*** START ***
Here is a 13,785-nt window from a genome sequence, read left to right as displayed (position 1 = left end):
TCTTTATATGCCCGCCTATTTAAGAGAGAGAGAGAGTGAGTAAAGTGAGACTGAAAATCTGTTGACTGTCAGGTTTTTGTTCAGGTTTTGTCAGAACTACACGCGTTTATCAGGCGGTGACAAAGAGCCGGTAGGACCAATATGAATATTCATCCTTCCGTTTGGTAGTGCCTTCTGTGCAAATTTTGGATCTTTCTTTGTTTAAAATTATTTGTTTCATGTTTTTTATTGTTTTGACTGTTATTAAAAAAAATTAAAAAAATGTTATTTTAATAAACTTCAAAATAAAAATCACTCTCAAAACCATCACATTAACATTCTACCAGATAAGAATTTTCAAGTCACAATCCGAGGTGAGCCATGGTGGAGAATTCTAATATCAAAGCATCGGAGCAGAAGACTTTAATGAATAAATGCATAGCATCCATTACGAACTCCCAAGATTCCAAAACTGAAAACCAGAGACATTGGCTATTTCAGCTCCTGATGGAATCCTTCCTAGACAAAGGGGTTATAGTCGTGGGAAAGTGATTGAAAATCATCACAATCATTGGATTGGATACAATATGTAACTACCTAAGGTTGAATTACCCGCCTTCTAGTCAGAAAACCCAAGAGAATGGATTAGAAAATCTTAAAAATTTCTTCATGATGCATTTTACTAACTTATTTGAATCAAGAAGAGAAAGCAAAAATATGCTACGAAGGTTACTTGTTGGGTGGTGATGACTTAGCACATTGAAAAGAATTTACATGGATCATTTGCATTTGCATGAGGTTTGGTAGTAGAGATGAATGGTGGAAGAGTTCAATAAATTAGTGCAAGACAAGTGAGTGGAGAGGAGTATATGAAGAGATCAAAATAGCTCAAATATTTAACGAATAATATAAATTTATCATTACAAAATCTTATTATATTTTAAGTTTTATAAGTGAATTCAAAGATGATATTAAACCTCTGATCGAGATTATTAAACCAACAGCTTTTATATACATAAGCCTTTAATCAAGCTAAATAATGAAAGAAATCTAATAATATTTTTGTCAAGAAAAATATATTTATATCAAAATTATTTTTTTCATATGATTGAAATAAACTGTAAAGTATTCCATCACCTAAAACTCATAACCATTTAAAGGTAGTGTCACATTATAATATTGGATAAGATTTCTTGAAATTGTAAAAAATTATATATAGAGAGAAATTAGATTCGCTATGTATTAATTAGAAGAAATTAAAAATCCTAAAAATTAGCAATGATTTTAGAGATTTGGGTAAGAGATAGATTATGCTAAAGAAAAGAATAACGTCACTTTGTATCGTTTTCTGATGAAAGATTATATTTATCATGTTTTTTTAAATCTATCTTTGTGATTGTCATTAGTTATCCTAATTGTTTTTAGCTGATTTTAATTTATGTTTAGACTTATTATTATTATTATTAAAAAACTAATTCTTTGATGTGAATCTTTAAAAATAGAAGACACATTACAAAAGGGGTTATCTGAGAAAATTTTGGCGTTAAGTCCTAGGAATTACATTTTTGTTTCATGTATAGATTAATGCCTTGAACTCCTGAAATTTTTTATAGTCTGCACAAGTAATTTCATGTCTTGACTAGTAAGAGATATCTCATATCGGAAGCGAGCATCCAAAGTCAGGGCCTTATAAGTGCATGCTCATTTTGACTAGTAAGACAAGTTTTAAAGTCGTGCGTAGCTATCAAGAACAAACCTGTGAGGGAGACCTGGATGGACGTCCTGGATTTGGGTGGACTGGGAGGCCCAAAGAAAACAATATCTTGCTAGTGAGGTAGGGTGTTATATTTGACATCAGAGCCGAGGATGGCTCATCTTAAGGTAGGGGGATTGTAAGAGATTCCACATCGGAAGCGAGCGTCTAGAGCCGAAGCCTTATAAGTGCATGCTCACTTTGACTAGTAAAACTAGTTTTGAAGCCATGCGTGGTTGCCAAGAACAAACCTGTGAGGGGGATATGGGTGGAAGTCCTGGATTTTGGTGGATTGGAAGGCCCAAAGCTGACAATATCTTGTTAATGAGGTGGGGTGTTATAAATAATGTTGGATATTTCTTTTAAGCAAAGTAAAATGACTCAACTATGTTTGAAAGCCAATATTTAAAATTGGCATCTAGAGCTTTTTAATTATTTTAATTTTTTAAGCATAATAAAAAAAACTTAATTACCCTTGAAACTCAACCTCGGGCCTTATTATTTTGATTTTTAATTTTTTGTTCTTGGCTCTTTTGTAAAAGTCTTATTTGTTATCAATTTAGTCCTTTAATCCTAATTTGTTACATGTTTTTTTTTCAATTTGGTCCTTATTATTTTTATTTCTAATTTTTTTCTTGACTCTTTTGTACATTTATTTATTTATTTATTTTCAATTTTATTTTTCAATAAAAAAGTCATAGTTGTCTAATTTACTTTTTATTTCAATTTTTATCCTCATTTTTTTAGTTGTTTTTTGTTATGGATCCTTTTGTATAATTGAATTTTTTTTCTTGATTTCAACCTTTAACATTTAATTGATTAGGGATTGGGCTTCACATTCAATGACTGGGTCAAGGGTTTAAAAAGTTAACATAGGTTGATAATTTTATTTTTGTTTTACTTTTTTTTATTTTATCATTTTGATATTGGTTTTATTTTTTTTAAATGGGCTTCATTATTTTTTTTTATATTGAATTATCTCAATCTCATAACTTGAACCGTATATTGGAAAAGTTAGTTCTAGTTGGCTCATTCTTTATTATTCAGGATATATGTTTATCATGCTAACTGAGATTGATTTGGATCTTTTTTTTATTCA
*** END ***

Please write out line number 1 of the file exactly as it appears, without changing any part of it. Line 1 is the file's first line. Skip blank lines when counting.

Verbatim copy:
Here is a 13,785-nt window from a genome sequence, read left to right as displayed (position 1 = left end):